Bankers of my generation each have a choice to make. We can take the existing banking structures and the rest of the blueprints of our old financial system - the exchanges, the clearing, and settlement firms, the regulators, the data providers - as edifices that represent the triumph of our struggles to defeat the risks and dangers we faced over the past decades, and indoctrinate our intellectual offspring to do the same.
Or we can face the truth - that those struggles go on, and the tools we created to overcome the dangers of the marketplace are like metal pipes. They were the best we could do, but they need to be trashed and replaced.
When we consider the prospects of our individual financial institutions each quarter, we make that choice anew. If we think a bank's future depends mainly on monetary policy during the next six months, or on how the bank will meet the regulator's latest CCAR or "living will" test, we have given up on this bank. How can those things really matter for the bank's future success? They exist only to limit banking opportunities. But in the case of many of the current crop of financial institutions, monetary and regulatory policy summarizes the bankruptcy of their current planning, so focusing upon it is an entirely appropriate decision.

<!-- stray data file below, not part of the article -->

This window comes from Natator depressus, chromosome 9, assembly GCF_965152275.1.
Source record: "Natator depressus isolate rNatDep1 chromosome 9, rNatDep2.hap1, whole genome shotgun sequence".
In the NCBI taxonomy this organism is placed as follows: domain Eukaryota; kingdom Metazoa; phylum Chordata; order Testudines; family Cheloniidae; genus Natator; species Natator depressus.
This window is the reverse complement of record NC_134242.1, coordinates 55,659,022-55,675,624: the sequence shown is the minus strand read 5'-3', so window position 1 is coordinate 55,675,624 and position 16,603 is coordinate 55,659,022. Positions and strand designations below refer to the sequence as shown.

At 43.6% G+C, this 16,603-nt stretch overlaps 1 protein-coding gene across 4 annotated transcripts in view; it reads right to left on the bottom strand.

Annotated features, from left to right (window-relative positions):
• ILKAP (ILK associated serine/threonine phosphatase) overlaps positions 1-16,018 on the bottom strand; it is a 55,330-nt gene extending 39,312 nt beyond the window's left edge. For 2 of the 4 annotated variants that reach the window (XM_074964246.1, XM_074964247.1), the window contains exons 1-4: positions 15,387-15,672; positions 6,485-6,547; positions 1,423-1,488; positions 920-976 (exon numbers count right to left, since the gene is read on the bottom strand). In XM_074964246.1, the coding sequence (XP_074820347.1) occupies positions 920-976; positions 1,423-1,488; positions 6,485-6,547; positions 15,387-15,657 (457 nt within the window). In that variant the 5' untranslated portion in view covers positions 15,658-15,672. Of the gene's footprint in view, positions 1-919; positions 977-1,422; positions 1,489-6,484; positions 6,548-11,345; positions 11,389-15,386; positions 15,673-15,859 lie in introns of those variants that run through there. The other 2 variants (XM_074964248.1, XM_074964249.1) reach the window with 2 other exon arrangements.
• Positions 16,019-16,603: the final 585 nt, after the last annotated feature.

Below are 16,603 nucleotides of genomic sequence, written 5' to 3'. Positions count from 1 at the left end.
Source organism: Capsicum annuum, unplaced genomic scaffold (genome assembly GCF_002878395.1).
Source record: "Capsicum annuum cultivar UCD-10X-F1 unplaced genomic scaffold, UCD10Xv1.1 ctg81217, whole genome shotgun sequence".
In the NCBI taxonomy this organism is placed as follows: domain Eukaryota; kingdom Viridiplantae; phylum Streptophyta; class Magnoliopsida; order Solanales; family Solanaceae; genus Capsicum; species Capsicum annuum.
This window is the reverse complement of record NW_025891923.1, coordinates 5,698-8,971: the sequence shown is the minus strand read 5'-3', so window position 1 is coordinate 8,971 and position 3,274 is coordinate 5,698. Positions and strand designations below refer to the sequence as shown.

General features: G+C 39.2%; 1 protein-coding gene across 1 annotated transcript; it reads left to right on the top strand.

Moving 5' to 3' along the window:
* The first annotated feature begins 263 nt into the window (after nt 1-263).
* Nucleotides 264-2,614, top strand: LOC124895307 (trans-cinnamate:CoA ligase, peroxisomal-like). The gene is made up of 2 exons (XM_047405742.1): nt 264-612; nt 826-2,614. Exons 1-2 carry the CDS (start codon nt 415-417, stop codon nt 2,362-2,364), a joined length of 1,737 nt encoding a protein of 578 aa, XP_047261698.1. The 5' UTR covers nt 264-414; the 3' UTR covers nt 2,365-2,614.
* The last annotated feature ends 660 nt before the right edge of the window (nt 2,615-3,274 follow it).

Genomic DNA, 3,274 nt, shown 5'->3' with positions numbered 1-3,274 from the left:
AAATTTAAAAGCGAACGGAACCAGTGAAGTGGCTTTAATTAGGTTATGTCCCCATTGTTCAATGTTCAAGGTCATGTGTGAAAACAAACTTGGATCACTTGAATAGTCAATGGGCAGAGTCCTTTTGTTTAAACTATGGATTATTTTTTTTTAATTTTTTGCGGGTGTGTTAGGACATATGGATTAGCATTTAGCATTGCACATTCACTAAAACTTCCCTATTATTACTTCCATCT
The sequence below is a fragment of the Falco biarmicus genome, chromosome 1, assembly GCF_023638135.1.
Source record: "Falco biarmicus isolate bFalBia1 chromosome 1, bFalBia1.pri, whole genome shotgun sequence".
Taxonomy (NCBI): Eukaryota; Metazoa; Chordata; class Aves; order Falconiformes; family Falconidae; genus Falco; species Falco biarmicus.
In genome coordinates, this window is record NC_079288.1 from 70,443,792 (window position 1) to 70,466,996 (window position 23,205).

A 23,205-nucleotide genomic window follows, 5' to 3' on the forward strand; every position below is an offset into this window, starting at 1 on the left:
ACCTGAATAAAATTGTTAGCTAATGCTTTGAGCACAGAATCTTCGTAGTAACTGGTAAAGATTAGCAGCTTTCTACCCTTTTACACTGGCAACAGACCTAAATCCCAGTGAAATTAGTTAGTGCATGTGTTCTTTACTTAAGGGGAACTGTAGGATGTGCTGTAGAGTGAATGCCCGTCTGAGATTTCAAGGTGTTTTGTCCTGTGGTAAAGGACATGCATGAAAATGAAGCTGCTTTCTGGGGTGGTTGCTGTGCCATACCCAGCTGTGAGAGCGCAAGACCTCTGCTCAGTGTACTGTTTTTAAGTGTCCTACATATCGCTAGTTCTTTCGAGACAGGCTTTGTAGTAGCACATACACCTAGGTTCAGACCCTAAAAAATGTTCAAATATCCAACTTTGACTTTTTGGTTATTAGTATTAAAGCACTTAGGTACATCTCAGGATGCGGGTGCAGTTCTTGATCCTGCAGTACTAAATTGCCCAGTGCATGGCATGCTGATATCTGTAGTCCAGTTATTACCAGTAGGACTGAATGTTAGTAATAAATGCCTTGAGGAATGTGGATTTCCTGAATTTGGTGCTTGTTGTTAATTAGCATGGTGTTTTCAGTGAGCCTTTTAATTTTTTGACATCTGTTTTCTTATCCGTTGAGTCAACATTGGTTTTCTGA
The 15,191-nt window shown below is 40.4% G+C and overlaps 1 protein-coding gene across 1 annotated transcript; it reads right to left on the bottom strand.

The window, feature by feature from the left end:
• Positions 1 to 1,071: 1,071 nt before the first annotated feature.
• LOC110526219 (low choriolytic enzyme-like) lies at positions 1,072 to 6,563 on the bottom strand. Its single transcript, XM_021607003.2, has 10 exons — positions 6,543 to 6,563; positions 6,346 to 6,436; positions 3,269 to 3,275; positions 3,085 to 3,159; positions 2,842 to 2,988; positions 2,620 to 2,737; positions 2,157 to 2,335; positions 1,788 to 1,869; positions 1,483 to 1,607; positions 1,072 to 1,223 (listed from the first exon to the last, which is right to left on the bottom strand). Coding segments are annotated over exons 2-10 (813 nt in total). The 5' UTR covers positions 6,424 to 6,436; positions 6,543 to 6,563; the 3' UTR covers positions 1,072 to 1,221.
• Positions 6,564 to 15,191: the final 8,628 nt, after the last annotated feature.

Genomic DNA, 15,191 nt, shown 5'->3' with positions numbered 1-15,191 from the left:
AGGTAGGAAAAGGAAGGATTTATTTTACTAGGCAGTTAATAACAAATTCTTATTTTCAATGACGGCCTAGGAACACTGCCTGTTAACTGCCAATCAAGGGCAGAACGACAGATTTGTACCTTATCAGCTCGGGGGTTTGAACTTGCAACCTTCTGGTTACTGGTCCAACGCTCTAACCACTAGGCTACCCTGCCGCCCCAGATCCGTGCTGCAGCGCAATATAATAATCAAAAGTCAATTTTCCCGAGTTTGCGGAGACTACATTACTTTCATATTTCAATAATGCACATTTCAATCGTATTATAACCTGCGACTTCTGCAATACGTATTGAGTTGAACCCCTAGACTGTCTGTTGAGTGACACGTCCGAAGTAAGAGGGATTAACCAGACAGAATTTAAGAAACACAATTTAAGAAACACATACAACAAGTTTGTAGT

I have written articles about what some of my readers call "financial plumbing" - the issues of FinTech. Of course, finance is plumbing. Finance is the word for the pipes that direct the flow of resources from savers to projects and the companies that sponsor them.
I focus somewhat upon the current out-of-date broken-down plumbing of today's marketplace - the banks, but more than most analysts upon the pipes that will make the financial system work better in the future. More than anything, this focus results from what I learned when I was a financial plumber myself, that the pipes are more important than most investors realize. And our financial pipes need quite a lot of help.
Indeed, our financial system has gotten so irrational and complex that investors forget it is only meant to be the pipes - pipes that carry people's savings to its ultimate use. We pay too much attention to the plumbers - so much more than their true value that we have lost track of the fact that they are only plumbers.